But I keep the peace. I hold my tongue. 
And I miss my flight. I watch everyone board. And I see it take off. 
Without me. 
It appears that Lupron won out...for just a few more hours. 
And that’s fine. 
Because I trust God has a reason for this crazy disappointment. 
Maybe I was stupid in eating broccoli and twizzlers at 3 a.m. The stupidity of it all had occurred to me on the side of the road earlier, when I was puking it all up. But I have to stop beating myself up over it. 
I’m letting go of the candy and veggie binge that shook my insides this morning. I’m trying not to recall the embarrassment of kneeling on the carpet in the airport as I threw up. I’m doing my best to forget the pity stares and the whispers of how the gross situation. 
This is reality. This is life. 
Yes, I should have known better. I should have remembered the days before when everything came up early. I should have ignored the urge to eat veggies and candy before driving down winding roads in the country. I should have walked slowly into the airport instead of making a mad dash as I sloshed everything around. 
But I didn’t. 
So for now, I will wait right here. I will refuse my throat cough drops. I will pretend like water is not attainable. I will ignore the urge to find food, especially twizzlers, because I’m determined to get on the next plane. 
I will thank God for this extra time at the airport...and I will smile once again as I wait.
Because I "know that in all things God works for the good of those who love him” (Romans 8:28). 
ALL things include the mistake of eating the wrong things at all hours of the night and humiliating myself in the airport. 

All things  include endometriosis. Lupron. Hot Flashes. Pain. Tears. Cramps. Vomiting. Moodiness.
All things. 
As in missed flights, delayed hugs, and waiting at the airport alone as I watch the glorious sunrise. 

Wednesday, December 29, 2010

Who says I can't dance?

My day started off pretty amazing. Dr. Gorman gave me the okay to wait ’til after New Years before the next shot of poison Lupron. Previously, he said that I needed to get injection #3 on Friday, NYE, but now I’m free for another week.

Therefore, my plans for ringing in the New Year have changed drastically. Instead of sitting at home in my bed, attempting to sleep off the pain and nausea, I will be in sunny Florida with my family.

God is good.

As soon as I was told that I could go an extra 5 more days, I booked the first flight out of Northwest Arkansas to Jacksonville. I leave tomorrow morning before the sun rises.

I haven’t packed yet.

My excitement was too much to contain. After calling my sis and talking to my 2 1/2 year old niece about arriving tomorrow, I busted out some of my famous dance moves. My family says I’m the female version of Carlton on the Fresh Prince of Bel-Air. That’s just how I dance, y’all.

I danced until I couldn’t move. Literally.

As I write this, my excitement is still going full speed, but I’m laying on my bed with my heating pad. My tummy is angry at the twizzlers I carelessly inhaled earlier. And my hip flexors are screaming at me.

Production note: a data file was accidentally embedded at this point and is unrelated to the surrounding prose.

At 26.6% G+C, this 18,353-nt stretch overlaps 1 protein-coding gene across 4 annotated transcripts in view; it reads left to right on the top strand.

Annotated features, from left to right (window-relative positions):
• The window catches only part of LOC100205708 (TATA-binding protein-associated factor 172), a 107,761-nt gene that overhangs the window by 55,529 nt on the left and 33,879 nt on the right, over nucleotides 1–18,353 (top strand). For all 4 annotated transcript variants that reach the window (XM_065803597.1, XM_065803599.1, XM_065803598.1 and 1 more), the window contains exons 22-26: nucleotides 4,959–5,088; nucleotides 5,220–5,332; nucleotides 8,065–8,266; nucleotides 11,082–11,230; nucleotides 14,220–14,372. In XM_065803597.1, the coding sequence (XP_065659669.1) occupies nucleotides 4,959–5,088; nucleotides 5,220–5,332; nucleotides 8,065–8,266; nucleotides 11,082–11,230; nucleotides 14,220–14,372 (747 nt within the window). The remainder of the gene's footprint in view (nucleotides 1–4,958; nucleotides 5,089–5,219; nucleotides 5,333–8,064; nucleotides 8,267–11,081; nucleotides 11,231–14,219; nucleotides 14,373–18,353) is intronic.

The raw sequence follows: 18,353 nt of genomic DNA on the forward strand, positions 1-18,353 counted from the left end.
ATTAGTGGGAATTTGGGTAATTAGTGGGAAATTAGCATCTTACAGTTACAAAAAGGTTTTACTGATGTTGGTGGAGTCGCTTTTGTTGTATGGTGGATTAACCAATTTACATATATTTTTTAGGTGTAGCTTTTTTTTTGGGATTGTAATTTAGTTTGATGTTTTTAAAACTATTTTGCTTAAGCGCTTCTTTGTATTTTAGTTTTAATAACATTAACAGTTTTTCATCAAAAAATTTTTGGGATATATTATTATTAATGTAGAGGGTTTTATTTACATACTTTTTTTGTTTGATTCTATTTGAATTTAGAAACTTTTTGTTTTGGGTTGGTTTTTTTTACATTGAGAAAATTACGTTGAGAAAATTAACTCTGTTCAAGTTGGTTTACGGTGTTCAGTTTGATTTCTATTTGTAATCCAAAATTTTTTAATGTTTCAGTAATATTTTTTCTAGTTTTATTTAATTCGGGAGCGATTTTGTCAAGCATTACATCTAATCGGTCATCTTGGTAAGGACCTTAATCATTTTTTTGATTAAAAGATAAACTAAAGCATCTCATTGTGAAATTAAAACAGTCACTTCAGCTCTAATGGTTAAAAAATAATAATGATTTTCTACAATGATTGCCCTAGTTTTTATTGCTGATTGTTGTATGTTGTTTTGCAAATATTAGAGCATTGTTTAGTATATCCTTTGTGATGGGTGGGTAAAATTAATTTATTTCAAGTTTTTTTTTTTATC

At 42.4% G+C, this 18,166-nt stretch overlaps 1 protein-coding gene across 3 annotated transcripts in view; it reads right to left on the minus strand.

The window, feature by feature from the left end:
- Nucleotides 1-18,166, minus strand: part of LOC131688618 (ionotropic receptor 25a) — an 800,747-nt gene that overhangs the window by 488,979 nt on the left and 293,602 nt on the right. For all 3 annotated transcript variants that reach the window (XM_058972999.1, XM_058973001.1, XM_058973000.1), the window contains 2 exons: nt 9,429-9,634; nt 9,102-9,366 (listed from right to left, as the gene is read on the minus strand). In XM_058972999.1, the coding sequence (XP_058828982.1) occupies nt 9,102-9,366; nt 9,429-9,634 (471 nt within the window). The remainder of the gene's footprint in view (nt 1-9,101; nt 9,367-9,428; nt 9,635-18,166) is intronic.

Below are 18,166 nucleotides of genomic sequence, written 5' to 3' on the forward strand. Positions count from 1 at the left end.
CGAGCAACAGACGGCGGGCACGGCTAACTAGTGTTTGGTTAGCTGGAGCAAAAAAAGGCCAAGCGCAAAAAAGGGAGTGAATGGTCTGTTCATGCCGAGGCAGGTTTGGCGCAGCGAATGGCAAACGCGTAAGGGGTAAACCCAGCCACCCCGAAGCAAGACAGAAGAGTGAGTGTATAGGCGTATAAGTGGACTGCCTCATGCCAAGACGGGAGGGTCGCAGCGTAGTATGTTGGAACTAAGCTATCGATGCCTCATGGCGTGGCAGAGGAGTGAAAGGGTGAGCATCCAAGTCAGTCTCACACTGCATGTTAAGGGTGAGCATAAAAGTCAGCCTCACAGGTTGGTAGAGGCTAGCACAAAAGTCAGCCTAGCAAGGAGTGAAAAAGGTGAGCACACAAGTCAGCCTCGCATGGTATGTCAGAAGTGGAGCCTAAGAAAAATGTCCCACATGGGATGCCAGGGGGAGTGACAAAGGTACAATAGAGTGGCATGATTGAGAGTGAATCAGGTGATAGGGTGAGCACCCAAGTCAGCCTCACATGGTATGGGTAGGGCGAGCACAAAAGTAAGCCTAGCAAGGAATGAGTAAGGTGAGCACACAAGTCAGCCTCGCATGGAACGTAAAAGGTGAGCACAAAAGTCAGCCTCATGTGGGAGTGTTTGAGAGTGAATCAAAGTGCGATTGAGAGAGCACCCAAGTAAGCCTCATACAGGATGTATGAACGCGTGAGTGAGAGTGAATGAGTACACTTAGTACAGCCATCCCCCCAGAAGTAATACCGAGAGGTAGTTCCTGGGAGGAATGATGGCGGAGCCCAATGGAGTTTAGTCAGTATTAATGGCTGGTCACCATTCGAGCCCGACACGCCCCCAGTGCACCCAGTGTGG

But I really don’t care.

Jimmy Boy sent me a message asking about New Years. He is hoping to drive down to Jacksonville from Atlanta to hang out. The idea is just about as sweet as my 2 pound bag of twizzlers, some Jonny Lang, and a ticket back home.

Another incredible blessing is the website that Barbara has been working on to raise awareness and funds for endometriosis research. You can check it out so far at http://hope2endure.org/. She created a button as well so be sure to grab it. Also, please spread the word on Barbara’s work. The woman is incredibly talented and is putting this site together for free for the cause. How amazing is that?

(Barbara, if you are reading this, you rock! Thank you again for all the work you are doing for us).

It’s days like this that make life beautiful.


Heck, yes.

God is so good. 

Monday, December 27, 2010

Another sunrise

I had an amazing weekend. With the exception of Friday, I was able to live and laugh for a good amount of time without crazy pain. I slept all day and lived for a few hours each night. I remembered what it was like to see the sun rise again.

To be “normal”. To be with friends. To eat out. To venture out into the craziness of life, finally.

It was a picture of a glorious sunrise after a long, hellish night. I was captured by the beauty of every moment. I took pictures of everything and everyone that moved...and even things that didn’t.

But at night, I would prepare for battle with my heating pad, and the questions would overtake me...

Will the nausea ever stop?

Will the gnawing in my tummy end? Can I escape the pain that shoots down my hip flexors? Can I run from the emotions that grab hold of my heart and squeeze out every salty tear?

Will I be able to run like I did before this disease took over my life? Will I be able to be strong and athletic? Or will I waste away as skin and bones?

Will this pain one day disappear with the sunrise?

google images


Will I wake up to find all my sickness healed?

Will the scars that mark up my insides fade? Will the adhesions fall away? Will the womb that has been cursed be filled with love and hope?